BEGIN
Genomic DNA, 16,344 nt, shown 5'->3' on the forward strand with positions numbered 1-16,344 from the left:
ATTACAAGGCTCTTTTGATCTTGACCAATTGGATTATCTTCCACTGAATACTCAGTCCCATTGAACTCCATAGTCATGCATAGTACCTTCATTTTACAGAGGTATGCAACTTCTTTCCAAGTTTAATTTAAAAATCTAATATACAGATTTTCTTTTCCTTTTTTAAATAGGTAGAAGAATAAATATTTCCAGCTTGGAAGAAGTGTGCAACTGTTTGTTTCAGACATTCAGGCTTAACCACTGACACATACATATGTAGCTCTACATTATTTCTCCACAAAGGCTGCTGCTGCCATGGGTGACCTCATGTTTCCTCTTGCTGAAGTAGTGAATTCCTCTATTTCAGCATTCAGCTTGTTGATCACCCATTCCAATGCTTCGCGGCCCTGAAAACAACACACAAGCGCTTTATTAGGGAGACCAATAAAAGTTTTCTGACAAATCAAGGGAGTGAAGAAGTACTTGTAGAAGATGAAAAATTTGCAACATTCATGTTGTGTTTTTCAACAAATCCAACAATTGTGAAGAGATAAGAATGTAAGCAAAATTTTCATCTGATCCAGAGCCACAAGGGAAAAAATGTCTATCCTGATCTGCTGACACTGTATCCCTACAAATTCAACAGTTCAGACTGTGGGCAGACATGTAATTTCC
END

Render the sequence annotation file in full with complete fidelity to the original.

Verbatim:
Genomic DNA, 16,344 nt, shown 5'->3' on the forward strand with positions numbered 1-16,344 from the left:
ATTACAAGGCTCTTTTGATCTTGACCAATTGGATTATCTTCCACTGAATACTCAGTCCCATTGAACTCCATAGTCATGCATAGTACCTTCATTTTACAGAGGTATGCAACTTCTTTCCAAGTTTAATTTAAAAATCTAATATACAGATTTTCTTTTCCTTTTTTAAATAGGTAGAAGAATAAATATTTCCAGCTTGGAAGAAGTGTGCAACTGTTTGTTTCAGACATTCAGGCTTAACCACTGACACATACATATGTAGCTCTACATTATTTCTCCACAAAGGCTGCTGCTGCCATGGGTGACCTCATGTTTCCTCTTGCTGAAGTAGTGAATTCCTCTATTTCAGCATTCAGCTTGTTGATCACCCATTCCAATGCTTCGCGGCCCTGAAAACAACACACAAGCGCTTTATTAGGGAGACCAATAAAAGTTTTCTGACAAATCAAGGGAGTGAAGAAGTACTTGTAGAAGATGAAAAATTTGCAACATTCATGTTGTGTTTTTCAACAAATCCAACAATTGTGAAGAGATAAGAATGTAAGCAAAATTTTCATCTGATCCAGAGCCACAAGGGAAAAAATGTCTATCCTGATCTGCTGACACTGTATCCCTACAAATTCAACAGTTCAGACTGTGGGCAGACATGTAATTTCC